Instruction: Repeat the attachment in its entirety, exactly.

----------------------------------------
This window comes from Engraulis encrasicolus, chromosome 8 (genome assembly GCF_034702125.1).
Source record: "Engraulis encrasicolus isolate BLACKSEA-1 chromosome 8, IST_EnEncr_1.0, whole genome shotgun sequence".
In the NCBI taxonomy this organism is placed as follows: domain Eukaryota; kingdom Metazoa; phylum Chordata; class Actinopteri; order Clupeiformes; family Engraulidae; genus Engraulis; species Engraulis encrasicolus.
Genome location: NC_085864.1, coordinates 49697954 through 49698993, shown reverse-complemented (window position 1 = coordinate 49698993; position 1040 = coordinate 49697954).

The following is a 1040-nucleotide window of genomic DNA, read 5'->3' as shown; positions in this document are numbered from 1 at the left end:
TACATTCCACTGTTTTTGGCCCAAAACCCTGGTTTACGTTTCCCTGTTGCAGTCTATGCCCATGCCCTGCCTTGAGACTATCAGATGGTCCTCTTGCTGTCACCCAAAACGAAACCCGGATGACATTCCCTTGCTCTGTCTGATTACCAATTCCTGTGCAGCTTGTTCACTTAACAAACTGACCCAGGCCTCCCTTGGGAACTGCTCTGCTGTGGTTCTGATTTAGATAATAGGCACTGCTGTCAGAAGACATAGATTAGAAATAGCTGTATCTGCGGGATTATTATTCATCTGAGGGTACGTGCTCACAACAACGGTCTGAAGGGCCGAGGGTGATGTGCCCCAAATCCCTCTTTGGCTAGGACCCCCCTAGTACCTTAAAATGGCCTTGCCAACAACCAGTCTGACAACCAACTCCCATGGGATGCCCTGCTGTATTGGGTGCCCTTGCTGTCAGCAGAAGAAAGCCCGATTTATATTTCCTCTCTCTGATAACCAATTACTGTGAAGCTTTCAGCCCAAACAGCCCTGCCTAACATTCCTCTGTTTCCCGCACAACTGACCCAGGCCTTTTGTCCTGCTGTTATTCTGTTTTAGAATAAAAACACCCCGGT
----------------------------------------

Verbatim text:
This window comes from Engraulis encrasicolus, chromosome 8 (genome assembly GCF_034702125.1).
Source record: "Engraulis encrasicolus isolate BLACKSEA-1 chromosome 8, IST_EnEncr_1.0, whole genome shotgun sequence".
In the NCBI taxonomy this organism is placed as follows: domain Eukaryota; kingdom Metazoa; phylum Chordata; class Actinopteri; order Clupeiformes; family Engraulidae; genus Engraulis; species Engraulis encrasicolus.
Genome location: NC_085864.1, coordinates 49697954 through 49698993, shown reverse-complemented (window position 1 = coordinate 49698993; position 1040 = coordinate 49697954).

The following is a 1040-nucleotide window of genomic DNA, read 5'->3' as shown; positions in this document are numbered from 1 at the left end:
TACATTCCACTGTTTTTGGCCCAAAACCCTGGTTTACGTTTCCCTGTTGCAGTCTATGCCCATGCCCTGCCTTGAGACTATCAGATGGTCCTCTTGCTGTCACCCAAAACGAAACCCGGATGACATTCCCTTGCTCTGTCTGATTACCAATTCCTGTGCAGCTTGTTCACTTAACAAACTGACCCAGGCCTCCCTTGGGAACTGCTCTGCTGTGGTTCTGATTTAGATAATAGGCACTGCTGTCAGAAGACATAGATTAGAAATAGCTGTATCTGCGGGATTATTATTCATCTGAGGGTACGTGCTCACAACAACGGTCTGAAGGGCCGAGGGTGATGTGCCCCAAATCCCTCTTTGGCTAGGACCCCCCTAGTACCTTAAAATGGCCTTGCCAACAACCAGTCTGACAACCAACTCCCATGGGATGCCCTGCTGTATTGGGTGCCCTTGCTGTCAGCAGAAGAAAGCCCGATTTATATTTCCTCTCTCTGATAACCAATTACTGTGAAGCTTTCAGCCCAAACAGCCCTGCCTAACATTCCTCTGTTTCCCGCACAACTGACCCAGGCCTTTTGTCCTGCTGTTATTCTGTTTTAGAATAAAAACACCCCGGT